A substantial proportion of patients with bipolar disorder remain symptomatic during inter-episode periods, and mood instability is associated with high risk of relapse and hospitalization. Few studies have investigated long-term daily illness activity and none has compared bipolar type I and II using daily data. The objectives were to investigate differences in daily illness activity between bipolar disorder type I and II.
A smartphone-based system for self-monitoring was developed. A total of 33 patients treated in a mood clinic used the system for daily self-monitoring during a median period of 310 days [IQR 189; 437]. Data presented summarize over 8500 observations.
Patients with bipolar disorder type II (n=20), compared to patients with bipolar disorder type I (n=13), experienced a significant lower mean level of mood on a scale from −3; +3 (−0.54 (95% CI: −0.74; −0.35) versus −0.19 (95% CI: −0.35; −0.02), p=0.02), less time euthymic (51.0% (95% CI: 36.4; 65.7) versus 74.5% (95% CI: 62.4; 86.7), p=0.03) and a higher proportion of time with depressive symptoms (45.1% (95% CI: 30.6; 59.5) versus 18.8% (95% CI: 6.9; 30.7), p=0.01). The proportion of time spent with (hypo)manic symptoms did not differ (2.7% (95% CI: 0.1; 5.5) versus 5.5% (95% CI: 3.1; 7.8), p=0.17).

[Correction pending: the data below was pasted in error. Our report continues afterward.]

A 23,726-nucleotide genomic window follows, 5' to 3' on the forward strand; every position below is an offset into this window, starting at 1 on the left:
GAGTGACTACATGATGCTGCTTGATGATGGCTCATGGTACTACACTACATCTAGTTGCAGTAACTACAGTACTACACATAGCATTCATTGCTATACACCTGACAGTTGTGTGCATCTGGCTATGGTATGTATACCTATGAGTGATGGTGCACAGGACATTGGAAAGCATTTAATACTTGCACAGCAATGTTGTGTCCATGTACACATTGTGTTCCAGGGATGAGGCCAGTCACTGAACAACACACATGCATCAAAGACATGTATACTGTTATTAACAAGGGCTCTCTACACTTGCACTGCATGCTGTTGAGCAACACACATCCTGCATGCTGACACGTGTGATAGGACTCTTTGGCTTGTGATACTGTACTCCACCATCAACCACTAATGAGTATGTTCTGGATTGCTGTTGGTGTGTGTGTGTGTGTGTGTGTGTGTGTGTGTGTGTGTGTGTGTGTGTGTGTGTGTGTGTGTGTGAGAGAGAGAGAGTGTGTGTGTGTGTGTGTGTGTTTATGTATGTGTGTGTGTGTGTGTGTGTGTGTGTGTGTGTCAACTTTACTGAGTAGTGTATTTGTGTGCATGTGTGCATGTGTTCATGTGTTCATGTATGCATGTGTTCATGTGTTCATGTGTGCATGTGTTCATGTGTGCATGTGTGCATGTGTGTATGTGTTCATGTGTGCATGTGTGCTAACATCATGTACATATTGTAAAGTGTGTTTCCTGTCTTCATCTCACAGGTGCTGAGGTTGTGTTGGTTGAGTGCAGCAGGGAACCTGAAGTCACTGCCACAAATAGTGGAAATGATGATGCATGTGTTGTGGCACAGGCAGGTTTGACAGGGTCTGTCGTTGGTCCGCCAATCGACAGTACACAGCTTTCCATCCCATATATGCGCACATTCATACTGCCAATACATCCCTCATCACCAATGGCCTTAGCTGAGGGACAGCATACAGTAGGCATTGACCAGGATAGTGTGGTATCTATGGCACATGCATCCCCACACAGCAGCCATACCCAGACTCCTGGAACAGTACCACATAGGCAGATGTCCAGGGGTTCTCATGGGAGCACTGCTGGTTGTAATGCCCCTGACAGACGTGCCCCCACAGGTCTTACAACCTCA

Patients received different types, doses and combinations of psychopharmacological treatment.
Euthymia was obtained for a substantial proportion of time in patients with bipolar disorder type I, but despite on-going treatment only for half of the time for patients with bipolar disorder type II. This emphasizes the need for improving treatment strategies for bipolar disorder type II.
Bipolar disorderMood instabilitySummary indexes on illness activityDaily electronic self-monitoringSmartphone